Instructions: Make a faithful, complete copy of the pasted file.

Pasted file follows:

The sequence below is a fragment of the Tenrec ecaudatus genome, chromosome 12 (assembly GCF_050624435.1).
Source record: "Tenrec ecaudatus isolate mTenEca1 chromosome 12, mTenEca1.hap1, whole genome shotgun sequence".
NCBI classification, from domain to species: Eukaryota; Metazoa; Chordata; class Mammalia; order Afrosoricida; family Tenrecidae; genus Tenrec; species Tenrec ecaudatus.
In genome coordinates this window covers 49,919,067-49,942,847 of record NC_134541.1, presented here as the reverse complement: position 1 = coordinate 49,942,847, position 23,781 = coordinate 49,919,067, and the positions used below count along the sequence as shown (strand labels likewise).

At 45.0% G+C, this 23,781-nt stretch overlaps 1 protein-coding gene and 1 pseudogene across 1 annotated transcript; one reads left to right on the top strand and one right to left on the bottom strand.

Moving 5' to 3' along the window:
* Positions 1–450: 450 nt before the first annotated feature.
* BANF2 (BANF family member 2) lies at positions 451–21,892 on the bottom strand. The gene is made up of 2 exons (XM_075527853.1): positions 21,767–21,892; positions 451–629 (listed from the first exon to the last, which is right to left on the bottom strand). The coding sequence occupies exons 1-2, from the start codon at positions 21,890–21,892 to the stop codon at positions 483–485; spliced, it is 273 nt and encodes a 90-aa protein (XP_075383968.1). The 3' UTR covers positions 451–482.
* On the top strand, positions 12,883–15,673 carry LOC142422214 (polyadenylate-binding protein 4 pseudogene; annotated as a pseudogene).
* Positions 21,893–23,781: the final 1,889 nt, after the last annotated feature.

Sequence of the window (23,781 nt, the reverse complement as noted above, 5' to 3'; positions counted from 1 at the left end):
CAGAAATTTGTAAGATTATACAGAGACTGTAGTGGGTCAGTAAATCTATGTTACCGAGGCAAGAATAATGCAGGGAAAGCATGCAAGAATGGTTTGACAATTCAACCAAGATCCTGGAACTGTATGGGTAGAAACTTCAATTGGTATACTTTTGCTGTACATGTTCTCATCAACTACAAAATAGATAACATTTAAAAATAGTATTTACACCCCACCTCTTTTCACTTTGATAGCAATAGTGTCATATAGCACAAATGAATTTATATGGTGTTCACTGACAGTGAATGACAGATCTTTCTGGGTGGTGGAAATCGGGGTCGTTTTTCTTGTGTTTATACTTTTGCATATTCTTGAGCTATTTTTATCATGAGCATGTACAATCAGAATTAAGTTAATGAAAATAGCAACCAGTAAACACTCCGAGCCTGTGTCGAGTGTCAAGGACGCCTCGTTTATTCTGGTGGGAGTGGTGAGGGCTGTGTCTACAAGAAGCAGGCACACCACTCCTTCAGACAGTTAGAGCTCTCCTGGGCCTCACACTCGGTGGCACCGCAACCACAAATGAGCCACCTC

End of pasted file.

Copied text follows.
The sequence below is a fragment of the Tenrec ecaudatus genome, chromosome 12 (assembly GCF_050624435.1).
Source record: "Tenrec ecaudatus isolate mTenEca1 chromosome 12, mTenEca1.hap1, whole genome shotgun sequence".
NCBI classification, from domain to species: Eukaryota; Metazoa; Chordata; class Mammalia; order Afrosoricida; family Tenrecidae; genus Tenrec; species Tenrec ecaudatus.
In genome coordinates this window covers 49,919,067-49,942,847 of record NC_134541.1, presented here as the reverse complement: position 1 = coordinate 49,942,847, position 23,781 = coordinate 49,919,067, and the positions used below count along the sequence as shown (strand labels likewise).

At 45.0% G+C, this 23,781-nt stretch overlaps 1 protein-coding gene and 1 pseudogene across 1 annotated transcript; one reads left to right on the top strand and one right to left on the bottom strand.

Moving 5' to 3' along the window:
* Positions 1–450: 450 nt before the first annotated feature.
* BANF2 (BANF family member 2) lies at positions 451–21,892 on the bottom strand. The gene is made up of 2 exons (XM_075527853.1): positions 21,767–21,892; positions 451–629 (listed from the first exon to the last, which is right to left on the bottom strand). The coding sequence occupies exons 1-2, from the start codon at positions 21,890–21,892 to the stop codon at positions 483–485; spliced, it is 273 nt and encodes a 90-aa protein (XP_075383968.1). The 3' UTR covers positions 451–482.
* On the top strand, positions 12,883–15,673 carry LOC142422214 (polyadenylate-binding protein 4 pseudogene; annotated as a pseudogene).
* Positions 21,893–23,781: the final 1,889 nt, after the last annotated feature.

Sequence of the window (23,781 nt, the reverse complement as noted above, 5' to 3'; positions counted from 1 at the left end):
CAGAAATTTGTAAGATTATACAGAGACTGTAGTGGGTCAGTAAATCTATGTTACCGAGGCAAGAATAATGCAGGGAAAGCATGCAAGAATGGTTTGACAATTCAACCAAGATCCTGGAACTGTATGGGTAGAAACTTCAATTGGTATACTTTTGCTGTACATGTTCTCATCAACTACAAAATAGATAACATTTAAAAATAGTATTTACACCCCACCTCTTTTCACTTTGATAGCAATAGTGTCATATAGCACAAATGAATTTATATGGTGTTCACTGACAGTGAATGACAGATCTTTCTGGGTGGTGGAAATCGGGGTCGTTTTTCTTGTGTTTATACTTTTGCATATTCTTGAGCTATTTTTATCATGAGCATGTACAATCAGAATTAAGTTAATGAAAATAGCAACCAGTAAACACTCCGAGCCTGTGTCGAGTGTCAAGGACGCCTCGTTTATTCTGGTGGGAGTGGTGAGGGCTGTGTCTACAAGAAGCAGGCACACCACTCCTTCAGACAGTTAGAGCTCTCCTGGGCCTCACACTCGGTGGCACCGCAACCACAAATGAGCCACCTC